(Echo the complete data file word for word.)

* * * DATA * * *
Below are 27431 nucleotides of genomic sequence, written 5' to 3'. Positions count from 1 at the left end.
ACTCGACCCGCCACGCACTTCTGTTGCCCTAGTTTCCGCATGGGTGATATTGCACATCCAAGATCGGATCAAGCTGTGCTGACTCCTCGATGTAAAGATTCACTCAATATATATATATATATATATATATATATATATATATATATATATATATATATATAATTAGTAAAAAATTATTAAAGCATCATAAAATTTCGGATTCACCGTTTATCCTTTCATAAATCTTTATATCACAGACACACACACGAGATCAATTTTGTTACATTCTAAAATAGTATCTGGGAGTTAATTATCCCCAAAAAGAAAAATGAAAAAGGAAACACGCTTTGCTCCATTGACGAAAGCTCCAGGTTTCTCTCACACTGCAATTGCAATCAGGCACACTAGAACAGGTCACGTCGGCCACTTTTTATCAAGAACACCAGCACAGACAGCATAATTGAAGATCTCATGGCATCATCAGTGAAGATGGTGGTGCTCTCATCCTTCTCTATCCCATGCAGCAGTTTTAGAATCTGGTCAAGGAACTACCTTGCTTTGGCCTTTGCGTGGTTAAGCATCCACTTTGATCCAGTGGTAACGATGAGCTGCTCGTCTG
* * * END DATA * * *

Below are 27431 nucleotides of genomic sequence, written 5' to 3'. Positions count from 1 at the left end.
ACTCGACCCGCCACGCACTTCTGTTGCCCTAGTTTCCGCATGGGTGATATTGCACATCCAAGATCGGATCAAGCTGTGCTGACTCCTCGATGTAAAGATTCACTCAATATATATATATATATATATATATATATATATATATATATATATATATATATATAATTAGTAAAAAATTATTAAAGCATCATAAAATTTCGGATTCACCGTTTATCCTTTCATAAATCTTTATATCACAGACACACACACGAGATCAATTTTGTTACATTCTAAAATAGTATCTGGGAGTTAATTATCCCCAAAAAGAAAAATGAAAAAGGAAACACGCTTTGCTCCATTGACGAAAGCTCCAGGTTTCTCTCACACTGCAATTGCAATCAGGCACACTAGAACAGGTCACGTCGGCCACTTTTTATCAAGAACACCAGCACAGACAGCATAATTGAAGATCTCATGGCATCATCAGTGAAGATGGTGGTGCTCTCATCCTTCTCTATCCCATGCAGCAGTTTTAGAATCTGGTCAAGGAACTACCTTGCTTTGGCCTTTGCGTGGTTAAGCATCCACTTTGATCCAGTGGTAACGATGAGCTGCTCGTCTG